The battle for Afghanistan‘s key city of Ghazni between Taliban fighters and security forces has intensified, with dozens of people reported killed after three days of violence.
Politicians from Ghazni who managed to talk to some residents said on Sunday that the Taliban were in control of much of the city after launching an initial attack in the early hours of Friday.
“Only the governor’s office, police headquarters and intelligence agency’s compound are in the hands of the government and Taliban are pushing to take them,” said Chaman Shah Ehtemadi, a legislator from Ghazni.
Nasir Ahmad Faqiri, a provincial council member, said only police and Afghan spy agency forces were battling the Taliban with no help from the army.
“The situation is very dire at the moment,” he said.
Mohammad Rahim Hasanyar, a senator from the province, said reinforcements from the capital, Kabul, had not moved past Rawza, a town located 2km northeast of Ghazni, the capital of the province of the same name.
The comments contradict claims by the Afghan defence ministry that reinforcements had arrived and were battling Taliban fighters.
Mohammad Sharif Yaftali, Afghan army chief of staff, said on Sunday the city was not under threat of collapse and heavy fighting was under way to push back the Taliban from city limits.
“Strategic locations and centres in the city are under the control of Afghan forces and the Taliban are hiding inside people’s homes and shops and resisting,” Yaftali told reporters at a news conference in Kabul.
The defence ministry claimed reinforcements had arrived in Ghazni [Mohammad Ismail/Reuters]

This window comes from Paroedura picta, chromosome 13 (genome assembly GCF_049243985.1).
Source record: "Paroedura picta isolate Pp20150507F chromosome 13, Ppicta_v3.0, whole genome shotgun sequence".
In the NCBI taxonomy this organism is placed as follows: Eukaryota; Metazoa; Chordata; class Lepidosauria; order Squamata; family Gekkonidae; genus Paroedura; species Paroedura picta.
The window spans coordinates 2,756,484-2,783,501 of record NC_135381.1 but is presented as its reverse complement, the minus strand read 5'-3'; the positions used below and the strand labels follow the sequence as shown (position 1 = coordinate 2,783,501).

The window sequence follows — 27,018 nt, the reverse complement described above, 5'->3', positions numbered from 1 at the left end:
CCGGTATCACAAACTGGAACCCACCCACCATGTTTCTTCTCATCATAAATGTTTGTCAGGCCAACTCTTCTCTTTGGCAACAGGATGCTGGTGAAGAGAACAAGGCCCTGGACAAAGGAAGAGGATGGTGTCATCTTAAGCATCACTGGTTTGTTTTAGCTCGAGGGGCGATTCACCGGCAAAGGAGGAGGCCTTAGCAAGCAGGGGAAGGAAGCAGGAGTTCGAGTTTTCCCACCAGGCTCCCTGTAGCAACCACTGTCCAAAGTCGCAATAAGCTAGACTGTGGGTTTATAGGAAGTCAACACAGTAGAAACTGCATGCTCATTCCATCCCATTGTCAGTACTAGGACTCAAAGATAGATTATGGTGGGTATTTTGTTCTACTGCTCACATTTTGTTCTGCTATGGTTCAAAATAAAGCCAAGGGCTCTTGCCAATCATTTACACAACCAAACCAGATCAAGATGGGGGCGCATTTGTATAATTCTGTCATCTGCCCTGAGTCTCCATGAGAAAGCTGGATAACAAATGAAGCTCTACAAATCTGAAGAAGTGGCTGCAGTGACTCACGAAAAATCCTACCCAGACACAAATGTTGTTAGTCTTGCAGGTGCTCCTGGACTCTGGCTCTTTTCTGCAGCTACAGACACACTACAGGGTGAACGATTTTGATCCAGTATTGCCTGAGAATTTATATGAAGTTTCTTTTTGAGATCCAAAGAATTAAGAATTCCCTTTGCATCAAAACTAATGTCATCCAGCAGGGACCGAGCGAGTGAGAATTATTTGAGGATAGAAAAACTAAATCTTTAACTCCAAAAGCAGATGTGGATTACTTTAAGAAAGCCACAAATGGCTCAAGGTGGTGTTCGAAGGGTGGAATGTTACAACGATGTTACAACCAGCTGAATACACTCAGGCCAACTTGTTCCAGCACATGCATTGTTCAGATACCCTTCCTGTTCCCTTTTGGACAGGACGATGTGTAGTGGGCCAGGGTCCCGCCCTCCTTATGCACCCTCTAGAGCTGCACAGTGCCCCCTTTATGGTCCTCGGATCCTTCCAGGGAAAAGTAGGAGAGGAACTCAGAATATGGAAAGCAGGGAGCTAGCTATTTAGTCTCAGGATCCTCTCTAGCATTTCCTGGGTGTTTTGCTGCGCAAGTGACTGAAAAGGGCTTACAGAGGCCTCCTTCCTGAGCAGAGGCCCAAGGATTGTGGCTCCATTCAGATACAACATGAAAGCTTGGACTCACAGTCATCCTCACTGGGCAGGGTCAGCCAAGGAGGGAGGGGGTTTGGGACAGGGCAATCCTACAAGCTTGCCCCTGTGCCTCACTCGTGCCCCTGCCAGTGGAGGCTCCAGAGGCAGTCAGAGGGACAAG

According to the US military headquarters in Kabul, US aircraft conducted at least four air raids on Sunday and five more on Saturday, but details of the fighting were unclear as most of the city’s telecoms masts were destroyed in recent fighting over recent.
Ahmadulla Archiwal, an Afghan security analyst, told Al Jazeera from Kabul that Ghazni was a “strategically important city”.
“It’s 150km east from Kabul and it’s situated on the highway connecting the capital to Kandahar. Whichever side controls Ghazni, [it] can control the neighbouring provinces of Paktika and Zabul, as well,” he said.
Short videos circulating on social media, purported to be from Ghazni, showed patrols by a number of heavily armed Taliban, with a large plume of smoke and flames coming out from the city.
“It is over and the city is taken,” said a man standing outside his home, with several Taliban fighters nearby.
The videos could not be independently verified but they generated heavy commentary by social media users that underlined the shock caused by the attack.
There was no confirmed word on casualties. Quoting a hospital official, Afghanistan’s 1TV television reported more than 90 members of the security forces and 13 civilians had been killed, with more than 100 wounded. It said there had also been heavy Taliban casualties.
With the highway heavily mined to prevent reinforcements from arriving, residents were largely blocked inside, but some who managed to escape across fields on the city’s periphery said many government buildings were ablaze.
“There was burning and fire and dead bodies everywhere in the city,” said Abdul Wakil, a local resident who escaped told Reuters news agency at a checkpoint into Kabul.
The onslaught was the latest attempt by the Taliban to overrun an urban centre and comes as pressure increases on the armed group to begin peace talks with the government to end the nearly 17-year-old war.
The attack was the largest tactical operation launched by the Taliban since an unprecedented truce in June brought fighting between security forces and the Taliban to a temporary pause.